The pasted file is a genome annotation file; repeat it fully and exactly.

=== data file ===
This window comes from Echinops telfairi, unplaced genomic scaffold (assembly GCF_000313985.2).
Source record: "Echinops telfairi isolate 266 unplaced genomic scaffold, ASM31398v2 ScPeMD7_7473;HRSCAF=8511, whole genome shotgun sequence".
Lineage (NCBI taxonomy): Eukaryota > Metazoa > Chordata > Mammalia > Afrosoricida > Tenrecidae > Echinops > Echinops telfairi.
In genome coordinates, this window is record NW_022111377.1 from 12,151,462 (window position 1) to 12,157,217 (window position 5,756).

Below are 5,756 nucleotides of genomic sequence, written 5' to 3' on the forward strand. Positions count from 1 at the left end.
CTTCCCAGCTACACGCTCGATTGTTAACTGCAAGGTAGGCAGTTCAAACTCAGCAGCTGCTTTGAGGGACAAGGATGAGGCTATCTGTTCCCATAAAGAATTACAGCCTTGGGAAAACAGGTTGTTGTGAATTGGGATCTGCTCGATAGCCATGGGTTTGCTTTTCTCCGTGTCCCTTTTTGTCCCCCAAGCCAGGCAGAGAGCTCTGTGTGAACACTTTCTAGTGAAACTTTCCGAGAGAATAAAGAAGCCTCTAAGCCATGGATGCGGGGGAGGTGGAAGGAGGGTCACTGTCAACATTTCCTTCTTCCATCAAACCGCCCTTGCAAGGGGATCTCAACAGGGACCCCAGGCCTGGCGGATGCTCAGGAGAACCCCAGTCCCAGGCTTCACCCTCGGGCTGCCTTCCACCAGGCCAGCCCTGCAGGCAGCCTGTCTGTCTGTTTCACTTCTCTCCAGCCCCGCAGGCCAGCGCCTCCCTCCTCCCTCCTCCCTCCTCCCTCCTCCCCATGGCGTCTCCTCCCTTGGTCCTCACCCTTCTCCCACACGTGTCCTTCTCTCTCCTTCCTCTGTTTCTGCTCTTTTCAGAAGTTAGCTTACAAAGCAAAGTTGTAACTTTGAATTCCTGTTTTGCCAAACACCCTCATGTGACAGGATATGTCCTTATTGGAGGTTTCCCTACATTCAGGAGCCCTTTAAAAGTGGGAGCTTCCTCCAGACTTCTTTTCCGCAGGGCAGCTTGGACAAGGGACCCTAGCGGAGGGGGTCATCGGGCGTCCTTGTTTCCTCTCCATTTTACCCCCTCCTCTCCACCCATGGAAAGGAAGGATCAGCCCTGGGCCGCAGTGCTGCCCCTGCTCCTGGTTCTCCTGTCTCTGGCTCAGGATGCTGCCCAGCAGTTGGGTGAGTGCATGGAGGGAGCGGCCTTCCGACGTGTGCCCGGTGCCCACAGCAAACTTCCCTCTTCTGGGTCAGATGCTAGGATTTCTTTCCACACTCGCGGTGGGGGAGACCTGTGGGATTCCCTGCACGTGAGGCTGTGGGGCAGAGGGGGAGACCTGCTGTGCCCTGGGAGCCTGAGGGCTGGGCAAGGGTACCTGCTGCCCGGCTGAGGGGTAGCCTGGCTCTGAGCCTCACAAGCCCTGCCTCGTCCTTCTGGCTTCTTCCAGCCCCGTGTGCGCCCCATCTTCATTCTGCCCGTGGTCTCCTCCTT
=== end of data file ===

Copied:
This window comes from Echinops telfairi, unplaced genomic scaffold (assembly GCF_000313985.2).
Source record: "Echinops telfairi isolate 266 unplaced genomic scaffold, ASM31398v2 ScPeMD7_7473;HRSCAF=8511, whole genome shotgun sequence".
Lineage (NCBI taxonomy): Eukaryota > Metazoa > Chordata > Mammalia > Afrosoricida > Tenrecidae > Echinops > Echinops telfairi.
In genome coordinates, this window is record NW_022111377.1 from 12,151,462 (window position 1) to 12,157,217 (window position 5,756).

Below are 5,756 nucleotides of genomic sequence, written 5' to 3' on the forward strand. Positions count from 1 at the left end.
CTTCCCAGCTACACGCTCGATTGTTAACTGCAAGGTAGGCAGTTCAAACTCAGCAGCTGCTTTGAGGGACAAGGATGAGGCTATCTGTTCCCATAAAGAATTACAGCCTTGGGAAAACAGGTTGTTGTGAATTGGGATCTGCTCGATAGCCATGGGTTTGCTTTTCTCCGTGTCCCTTTTTGTCCCCCAAGCCAGGCAGAGAGCTCTGTGTGAACACTTTCTAGTGAAACTTTCCGAGAGAATAAAGAAGCCTCTAAGCCATGGATGCGGGGGAGGTGGAAGGAGGGTCACTGTCAACATTTCCTTCTTCCATCAAACCGCCCTTGCAAGGGGATCTCAACAGGGACCCCAGGCCTGGCGGATGCTCAGGAGAACCCCAGTCCCAGGCTTCACCCTCGGGCTGCCTTCCACCAGGCCAGCCCTGCAGGCAGCCTGTCTGTCTGTTTCACTTCTCTCCAGCCCCGCAGGCCAGCGCCTCCCTCCTCCCTCCTCCCTCCTCCCTCCTCCCCATGGCGTCTCCTCCCTTGGTCCTCACCCTTCTCCCACACGTGTCCTTCTCTCTCCTTCCTCTGTTTCTGCTCTTTTCAGAAGTTAGCTTACAAAGCAAAGTTGTAACTTTGAATTCCTGTTTTGCCAAACACCCTCATGTGACAGGATATGTCCTTATTGGAGGTTTCCCTACATTCAGGAGCCCTTTAAAAGTGGGAGCTTCCTCCAGACTTCTTTTCCGCAGGGCAGCTTGGACAAGGGACCCTAGCGGAGGGGGTCATCGGGCGTCCTTGTTTCCTCTCCATTTTACCCCCTCCTCTCCACCCATGGAAAGGAAGGATCAGCCCTGGGCCGCAGTGCTGCCCCTGCTCCTGGTTCTCCTGTCTCTGGCTCAGGATGCTGCCCAGCAGTTGGGTGAGTGCATGGAGGGAGCGGCCTTCCGACGTGTGCCCGGTGCCCACAGCAAACTTCCCTCTTCTGGGTCAGATGCTAGGATTTCTTTCCACACTCGCGGTGGGGGAGACCTGTGGGATTCCCTGCACGTGAGGCTGTGGGGCAGAGGGGGAGACCTGCTGTGCCCTGGGAGCCTGAGGGCTGGGCAAGGGTACCTGCTGCCCGGCTGAGGGGTAGCCTGGCTCTGAGCCTCACAAGCCCTGCCTCGTCCTTCTGGCTTCTTCCAGCCCCGTGTGCGCCCCATCTTCATTCTGCCCGTGGTCTCCTCCTT